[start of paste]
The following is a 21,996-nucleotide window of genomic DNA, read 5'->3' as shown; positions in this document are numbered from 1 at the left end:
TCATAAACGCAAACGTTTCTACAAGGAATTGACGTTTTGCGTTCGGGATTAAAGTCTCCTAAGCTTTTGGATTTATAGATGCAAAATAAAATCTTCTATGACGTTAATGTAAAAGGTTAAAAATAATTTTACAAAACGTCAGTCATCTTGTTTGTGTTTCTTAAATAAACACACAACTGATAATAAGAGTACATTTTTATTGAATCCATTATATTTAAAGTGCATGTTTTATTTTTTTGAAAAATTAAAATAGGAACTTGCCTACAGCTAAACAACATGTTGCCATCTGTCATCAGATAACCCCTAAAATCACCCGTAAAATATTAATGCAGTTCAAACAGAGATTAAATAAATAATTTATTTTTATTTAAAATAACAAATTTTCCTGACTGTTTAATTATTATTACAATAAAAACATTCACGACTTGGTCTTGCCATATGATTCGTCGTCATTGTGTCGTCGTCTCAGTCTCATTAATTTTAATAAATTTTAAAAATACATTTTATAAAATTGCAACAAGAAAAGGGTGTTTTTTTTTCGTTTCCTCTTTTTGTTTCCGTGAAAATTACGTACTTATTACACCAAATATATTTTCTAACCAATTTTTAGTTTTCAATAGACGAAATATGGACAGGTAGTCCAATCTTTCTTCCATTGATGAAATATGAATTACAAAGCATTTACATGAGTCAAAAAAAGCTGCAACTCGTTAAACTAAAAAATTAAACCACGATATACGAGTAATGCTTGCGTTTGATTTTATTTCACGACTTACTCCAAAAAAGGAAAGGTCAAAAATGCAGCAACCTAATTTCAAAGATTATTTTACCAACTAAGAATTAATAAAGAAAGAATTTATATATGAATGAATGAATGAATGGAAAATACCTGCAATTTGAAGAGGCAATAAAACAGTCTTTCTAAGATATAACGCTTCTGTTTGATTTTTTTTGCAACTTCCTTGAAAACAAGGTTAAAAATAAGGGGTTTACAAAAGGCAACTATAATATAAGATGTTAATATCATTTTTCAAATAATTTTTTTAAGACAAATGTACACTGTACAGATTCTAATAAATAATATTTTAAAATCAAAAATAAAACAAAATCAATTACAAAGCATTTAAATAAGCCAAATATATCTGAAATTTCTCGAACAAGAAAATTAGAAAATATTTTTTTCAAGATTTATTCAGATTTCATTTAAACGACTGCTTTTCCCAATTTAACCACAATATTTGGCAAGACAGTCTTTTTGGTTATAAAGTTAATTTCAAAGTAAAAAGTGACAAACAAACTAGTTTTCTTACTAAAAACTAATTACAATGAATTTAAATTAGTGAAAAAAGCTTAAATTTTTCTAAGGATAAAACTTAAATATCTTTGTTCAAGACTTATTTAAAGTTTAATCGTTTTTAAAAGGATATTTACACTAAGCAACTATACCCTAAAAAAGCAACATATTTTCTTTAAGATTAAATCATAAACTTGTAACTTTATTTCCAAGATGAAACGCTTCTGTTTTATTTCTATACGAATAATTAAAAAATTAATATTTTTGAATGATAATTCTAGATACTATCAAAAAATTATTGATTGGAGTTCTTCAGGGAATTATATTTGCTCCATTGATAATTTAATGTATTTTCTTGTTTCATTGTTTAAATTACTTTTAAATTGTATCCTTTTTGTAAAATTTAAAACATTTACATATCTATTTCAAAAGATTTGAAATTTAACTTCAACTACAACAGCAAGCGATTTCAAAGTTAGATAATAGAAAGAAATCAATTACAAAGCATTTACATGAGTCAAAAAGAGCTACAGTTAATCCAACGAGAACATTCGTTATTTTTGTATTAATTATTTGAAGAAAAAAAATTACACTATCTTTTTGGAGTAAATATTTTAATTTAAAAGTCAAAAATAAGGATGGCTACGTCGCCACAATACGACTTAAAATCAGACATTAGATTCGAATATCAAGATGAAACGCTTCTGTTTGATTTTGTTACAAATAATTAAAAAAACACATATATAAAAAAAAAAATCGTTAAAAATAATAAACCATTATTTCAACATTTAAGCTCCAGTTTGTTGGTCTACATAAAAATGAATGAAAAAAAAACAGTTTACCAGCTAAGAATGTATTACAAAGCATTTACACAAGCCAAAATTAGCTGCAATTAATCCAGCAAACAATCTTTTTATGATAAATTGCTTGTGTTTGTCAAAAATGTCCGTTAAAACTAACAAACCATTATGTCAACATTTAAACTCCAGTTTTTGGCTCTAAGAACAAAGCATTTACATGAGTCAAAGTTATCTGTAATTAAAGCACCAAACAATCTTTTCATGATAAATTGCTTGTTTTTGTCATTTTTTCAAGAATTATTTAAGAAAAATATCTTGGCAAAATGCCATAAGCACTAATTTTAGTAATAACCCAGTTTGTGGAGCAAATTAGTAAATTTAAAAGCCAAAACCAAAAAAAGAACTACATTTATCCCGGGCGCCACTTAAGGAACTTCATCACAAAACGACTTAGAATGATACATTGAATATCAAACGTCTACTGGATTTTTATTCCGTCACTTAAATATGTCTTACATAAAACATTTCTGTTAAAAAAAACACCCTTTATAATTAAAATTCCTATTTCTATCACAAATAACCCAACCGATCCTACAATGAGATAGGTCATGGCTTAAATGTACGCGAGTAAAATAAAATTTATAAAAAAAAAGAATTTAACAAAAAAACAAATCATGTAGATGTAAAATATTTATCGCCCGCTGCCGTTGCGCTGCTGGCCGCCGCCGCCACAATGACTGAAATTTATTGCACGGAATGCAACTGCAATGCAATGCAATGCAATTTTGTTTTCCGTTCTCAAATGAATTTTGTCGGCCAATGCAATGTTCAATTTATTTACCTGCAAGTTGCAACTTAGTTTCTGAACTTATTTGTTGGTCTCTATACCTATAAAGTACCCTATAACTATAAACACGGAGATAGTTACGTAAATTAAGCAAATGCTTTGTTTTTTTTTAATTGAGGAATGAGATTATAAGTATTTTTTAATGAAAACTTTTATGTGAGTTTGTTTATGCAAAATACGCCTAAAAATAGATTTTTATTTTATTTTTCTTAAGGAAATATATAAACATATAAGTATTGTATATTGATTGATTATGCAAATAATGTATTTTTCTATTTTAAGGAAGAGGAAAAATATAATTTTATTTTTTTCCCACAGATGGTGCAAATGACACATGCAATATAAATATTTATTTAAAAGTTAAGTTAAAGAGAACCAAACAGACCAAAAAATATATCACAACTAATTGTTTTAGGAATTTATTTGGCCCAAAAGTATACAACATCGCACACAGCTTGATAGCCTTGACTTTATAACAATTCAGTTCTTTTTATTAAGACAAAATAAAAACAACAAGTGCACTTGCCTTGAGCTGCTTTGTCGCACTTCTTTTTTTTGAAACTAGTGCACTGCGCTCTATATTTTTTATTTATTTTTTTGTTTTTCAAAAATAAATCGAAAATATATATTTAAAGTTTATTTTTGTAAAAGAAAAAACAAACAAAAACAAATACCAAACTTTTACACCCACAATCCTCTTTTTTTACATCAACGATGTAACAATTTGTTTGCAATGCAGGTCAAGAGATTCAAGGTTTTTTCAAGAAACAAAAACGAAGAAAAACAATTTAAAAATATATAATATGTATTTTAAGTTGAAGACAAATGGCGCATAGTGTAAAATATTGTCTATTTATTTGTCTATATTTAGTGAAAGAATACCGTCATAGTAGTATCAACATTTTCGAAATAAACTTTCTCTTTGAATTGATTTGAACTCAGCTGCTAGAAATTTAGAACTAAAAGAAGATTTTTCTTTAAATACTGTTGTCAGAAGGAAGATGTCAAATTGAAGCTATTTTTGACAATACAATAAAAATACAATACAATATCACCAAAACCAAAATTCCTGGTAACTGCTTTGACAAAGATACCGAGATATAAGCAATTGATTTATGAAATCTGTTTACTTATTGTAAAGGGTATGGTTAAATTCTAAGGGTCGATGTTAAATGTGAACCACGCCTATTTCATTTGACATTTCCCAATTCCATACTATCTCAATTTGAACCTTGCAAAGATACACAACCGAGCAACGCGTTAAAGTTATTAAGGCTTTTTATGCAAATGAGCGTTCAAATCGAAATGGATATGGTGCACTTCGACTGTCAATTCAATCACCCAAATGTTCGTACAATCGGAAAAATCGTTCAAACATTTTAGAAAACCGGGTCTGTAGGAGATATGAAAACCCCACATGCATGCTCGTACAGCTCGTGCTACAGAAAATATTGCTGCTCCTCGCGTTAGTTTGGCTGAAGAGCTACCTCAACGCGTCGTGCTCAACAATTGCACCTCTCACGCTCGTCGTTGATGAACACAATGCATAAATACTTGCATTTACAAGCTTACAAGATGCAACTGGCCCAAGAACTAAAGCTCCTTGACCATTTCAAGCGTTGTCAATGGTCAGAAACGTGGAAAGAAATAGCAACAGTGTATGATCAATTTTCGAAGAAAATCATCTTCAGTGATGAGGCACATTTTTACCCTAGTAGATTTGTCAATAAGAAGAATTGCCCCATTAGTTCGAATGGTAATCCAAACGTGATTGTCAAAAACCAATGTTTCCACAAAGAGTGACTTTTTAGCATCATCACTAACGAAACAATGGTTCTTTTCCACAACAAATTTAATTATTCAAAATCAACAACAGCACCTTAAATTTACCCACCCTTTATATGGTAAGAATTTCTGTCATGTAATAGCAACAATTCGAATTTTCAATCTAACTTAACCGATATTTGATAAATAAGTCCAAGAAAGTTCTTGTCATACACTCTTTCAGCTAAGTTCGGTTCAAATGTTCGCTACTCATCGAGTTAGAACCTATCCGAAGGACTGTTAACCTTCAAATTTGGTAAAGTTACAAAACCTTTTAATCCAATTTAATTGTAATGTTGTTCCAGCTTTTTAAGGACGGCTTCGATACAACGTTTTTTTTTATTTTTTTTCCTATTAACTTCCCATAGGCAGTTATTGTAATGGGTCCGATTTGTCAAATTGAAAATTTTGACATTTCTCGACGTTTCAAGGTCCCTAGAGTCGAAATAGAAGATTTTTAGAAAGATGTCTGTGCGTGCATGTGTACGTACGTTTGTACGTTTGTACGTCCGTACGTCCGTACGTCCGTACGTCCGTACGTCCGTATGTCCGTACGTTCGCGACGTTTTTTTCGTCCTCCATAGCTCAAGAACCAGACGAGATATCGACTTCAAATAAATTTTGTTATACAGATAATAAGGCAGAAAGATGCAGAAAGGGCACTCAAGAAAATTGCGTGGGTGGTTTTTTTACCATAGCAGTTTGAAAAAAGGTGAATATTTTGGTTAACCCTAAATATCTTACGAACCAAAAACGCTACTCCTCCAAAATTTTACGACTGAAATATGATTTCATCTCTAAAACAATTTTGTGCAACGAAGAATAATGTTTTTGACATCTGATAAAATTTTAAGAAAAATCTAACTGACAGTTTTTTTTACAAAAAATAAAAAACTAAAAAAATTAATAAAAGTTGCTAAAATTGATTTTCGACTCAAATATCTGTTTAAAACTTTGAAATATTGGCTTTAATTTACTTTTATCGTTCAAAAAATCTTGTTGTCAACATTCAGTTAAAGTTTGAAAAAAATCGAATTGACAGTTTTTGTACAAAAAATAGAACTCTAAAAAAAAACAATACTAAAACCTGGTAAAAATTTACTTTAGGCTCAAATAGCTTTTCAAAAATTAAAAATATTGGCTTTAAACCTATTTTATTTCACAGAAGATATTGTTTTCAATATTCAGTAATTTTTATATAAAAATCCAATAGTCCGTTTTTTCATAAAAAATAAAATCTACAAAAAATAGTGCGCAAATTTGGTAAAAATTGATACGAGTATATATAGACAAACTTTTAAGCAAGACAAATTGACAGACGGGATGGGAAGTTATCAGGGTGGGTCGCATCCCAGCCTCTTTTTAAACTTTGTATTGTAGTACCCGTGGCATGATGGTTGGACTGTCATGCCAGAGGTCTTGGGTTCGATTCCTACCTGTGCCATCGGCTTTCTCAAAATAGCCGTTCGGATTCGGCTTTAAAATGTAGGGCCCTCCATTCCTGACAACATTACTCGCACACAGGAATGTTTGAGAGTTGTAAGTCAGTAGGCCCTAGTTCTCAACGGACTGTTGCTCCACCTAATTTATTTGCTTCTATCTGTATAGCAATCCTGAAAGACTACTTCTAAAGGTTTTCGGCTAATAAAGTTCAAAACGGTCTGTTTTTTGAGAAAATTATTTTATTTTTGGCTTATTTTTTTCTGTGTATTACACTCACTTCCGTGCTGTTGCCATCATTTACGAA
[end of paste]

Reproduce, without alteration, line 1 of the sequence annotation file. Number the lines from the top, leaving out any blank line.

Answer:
The following is a 21,996-nucleotide window of genomic DNA, read 5'->3' as shown; positions in this document are numbered from 1 at the left end: